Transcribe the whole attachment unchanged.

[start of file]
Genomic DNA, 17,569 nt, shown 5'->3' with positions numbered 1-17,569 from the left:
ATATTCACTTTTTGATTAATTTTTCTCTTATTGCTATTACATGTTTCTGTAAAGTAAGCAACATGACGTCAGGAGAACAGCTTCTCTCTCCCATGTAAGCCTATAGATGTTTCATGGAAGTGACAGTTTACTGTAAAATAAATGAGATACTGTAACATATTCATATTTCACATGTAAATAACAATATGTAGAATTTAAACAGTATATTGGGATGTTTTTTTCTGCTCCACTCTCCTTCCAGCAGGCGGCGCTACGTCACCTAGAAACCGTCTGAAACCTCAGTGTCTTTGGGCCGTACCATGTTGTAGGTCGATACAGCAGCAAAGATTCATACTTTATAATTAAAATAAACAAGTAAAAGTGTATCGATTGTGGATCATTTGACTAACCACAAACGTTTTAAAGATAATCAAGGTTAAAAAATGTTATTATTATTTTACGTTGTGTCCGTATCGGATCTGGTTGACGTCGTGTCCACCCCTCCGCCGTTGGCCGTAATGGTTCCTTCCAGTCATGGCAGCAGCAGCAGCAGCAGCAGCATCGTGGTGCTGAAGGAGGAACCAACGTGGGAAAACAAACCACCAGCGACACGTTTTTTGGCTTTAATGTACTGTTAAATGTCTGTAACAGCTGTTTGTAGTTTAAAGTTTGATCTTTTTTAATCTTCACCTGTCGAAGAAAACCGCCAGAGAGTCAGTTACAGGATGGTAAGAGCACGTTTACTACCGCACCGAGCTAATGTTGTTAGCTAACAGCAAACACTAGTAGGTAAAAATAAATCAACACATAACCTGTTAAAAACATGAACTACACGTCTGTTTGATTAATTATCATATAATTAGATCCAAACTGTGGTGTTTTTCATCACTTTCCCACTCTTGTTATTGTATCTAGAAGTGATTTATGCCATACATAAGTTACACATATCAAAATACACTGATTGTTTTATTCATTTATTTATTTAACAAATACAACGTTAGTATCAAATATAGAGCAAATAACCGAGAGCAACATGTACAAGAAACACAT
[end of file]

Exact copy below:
Genomic DNA, 17,569 nt, shown 5'->3' with positions numbered 1-17,569 from the left:
ATATTCACTTTTTGATTAATTTTTCTCTTATTGCTATTACATGTTTCTGTAAAGTAAGCAACATGACGTCAGGAGAACAGCTTCTCTCTCCCATGTAAGCCTATAGATGTTTCATGGAAGTGACAGTTTACTGTAAAATAAATGAGATACTGTAACATATTCATATTTCACATGTAAATAACAATATGTAGAATTTAAACAGTATATTGGGATGTTTTTTTCTGCTCCACTCTCCTTCCAGCAGGCGGCGCTACGTCACCTAGAAACCGTCTGAAACCTCAGTGTCTTTGGGCCGTACCATGTTGTAGGTCGATACAGCAGCAAAGATTCATACTTTATAATTAAAATAAACAAGTAAAAGTGTATCGATTGTGGATCATTTGACTAACCACAAACGTTTTAAAGATAATCAAGGTTAAAAAATGTTATTATTATTTTACGTTGTGTCCGTATCGGATCTGGTTGACGTCGTGTCCACCCCTCCGCCGTTGGCCGTAATGGTTCCTTCCAGTCATGGCAGCAGCAGCAGCAGCAGCAGCATCGTGGTGCTGAAGGAGGAACCAACGTGGGAAAACAAACCACCAGCGACACGTTTTTTGGCTTTAATGTACTGTTAAATGTCTGTAACAGCTGTTTGTAGTTTAAAGTTTGATCTTTTTTAATCTTCACCTGTCGAAGAAAACCGCCAGAGAGTCAGTTACAGGATGGTAAGAGCACGTTTACTACCGCACCGAGCTAATGTTGTTAGCTAACAGCAAACACTAGTAGGTAAAAATAAATCAACACATAACCTGTTAAAAACATGAACTACACGTCTGTTTGATTAATTATCATATAATTAGATCCAAACTGTGGTGTTTTTCATCACTTTCCCACTCTTGTTATTGTATCTAGAAGTGATTTATGCCATACATAAGTTACACATATCAAAATACACTGATTGTTTTATTCATTTATTTATTTAACAAATACAACGTTAGTATCAAATATAGAGCAAATAACCGAGAGCAACATGTACAAGAAACACAT